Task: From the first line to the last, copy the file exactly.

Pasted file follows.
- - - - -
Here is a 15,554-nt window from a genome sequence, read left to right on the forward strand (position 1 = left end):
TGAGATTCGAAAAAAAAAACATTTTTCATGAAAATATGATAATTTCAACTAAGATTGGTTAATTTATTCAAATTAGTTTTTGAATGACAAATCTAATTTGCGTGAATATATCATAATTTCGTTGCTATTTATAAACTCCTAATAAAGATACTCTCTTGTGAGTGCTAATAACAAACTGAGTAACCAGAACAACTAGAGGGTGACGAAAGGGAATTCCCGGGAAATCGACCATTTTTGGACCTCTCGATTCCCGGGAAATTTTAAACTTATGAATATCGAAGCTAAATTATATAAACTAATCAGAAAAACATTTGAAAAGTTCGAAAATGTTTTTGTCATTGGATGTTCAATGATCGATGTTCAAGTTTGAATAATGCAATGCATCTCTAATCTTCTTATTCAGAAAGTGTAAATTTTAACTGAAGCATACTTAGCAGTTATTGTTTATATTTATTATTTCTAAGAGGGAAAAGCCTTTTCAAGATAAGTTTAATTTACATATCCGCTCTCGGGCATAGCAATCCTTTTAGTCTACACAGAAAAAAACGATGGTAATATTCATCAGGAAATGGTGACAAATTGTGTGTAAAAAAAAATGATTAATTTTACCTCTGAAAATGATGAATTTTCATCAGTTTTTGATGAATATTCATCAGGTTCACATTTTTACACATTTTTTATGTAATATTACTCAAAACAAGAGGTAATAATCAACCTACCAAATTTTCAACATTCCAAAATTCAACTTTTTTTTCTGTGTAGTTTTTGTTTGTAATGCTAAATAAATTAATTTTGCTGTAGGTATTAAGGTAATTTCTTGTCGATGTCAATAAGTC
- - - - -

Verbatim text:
Here is a 15,554-nt window from a genome sequence, read left to right on the forward strand (position 1 = left end):
TGAGATTCGAAAAAAAAAACATTTTTCATGAAAATATGATAATTTCAACTAAGATTGGTTAATTTATTCAAATTAGTTTTTGAATGACAAATCTAATTTGCGTGAATATATCATAATTTCGTTGCTATTTATAAACTCCTAATAAAGATACTCTCTTGTGAGTGCTAATAACAAACTGAGTAACCAGAACAACTAGAGGGTGACGAAAGGGAATTCCCGGGAAATCGACCATTTTTGGACCTCTCGATTCCCGGGAAATTTTAAACTTATGAATATCGAAGCTAAATTATATAAACTAATCAGAAAAACATTTGAAAAGTTCGAAAATGTTTTTGTCATTGGATGTTCAATGATCGATGTTCAAGTTTGAATAATGCAATGCATCTCTAATCTTCTTATTCAGAAAGTGTAAATTTTAACTGAAGCATACTTAGCAGTTATTGTTTATATTTATTATTTCTAAGAGGGAAAAGCCTTTTCAAGATAAGTTTAATTTACATATCCGCTCTCGGGCATAGCAATCCTTTTAGTCTACACAGAAAAAAACGATGGTAATATTCATCAGGAAATGGTGACAAATTGTGTGTAAAAAAAAATGATTAATTTTACCTCTGAAAATGATGAATTTTCATCAGTTTTTGATGAATATTCATCAGGTTCACATTTTTACACATTTTTTATGTAATATTACTCAAAACAAGAGGTAATAATCAACCTACCAAATTTTCAACATTCCAAAATTCAACTTTTTTTTCTGTGTAGTTTTTGTTTGTAATGCTAAATAAATTAATTTTGCTGTAGGTATTAAGGTAATTTCTTGTCGATGTCAATAAGTC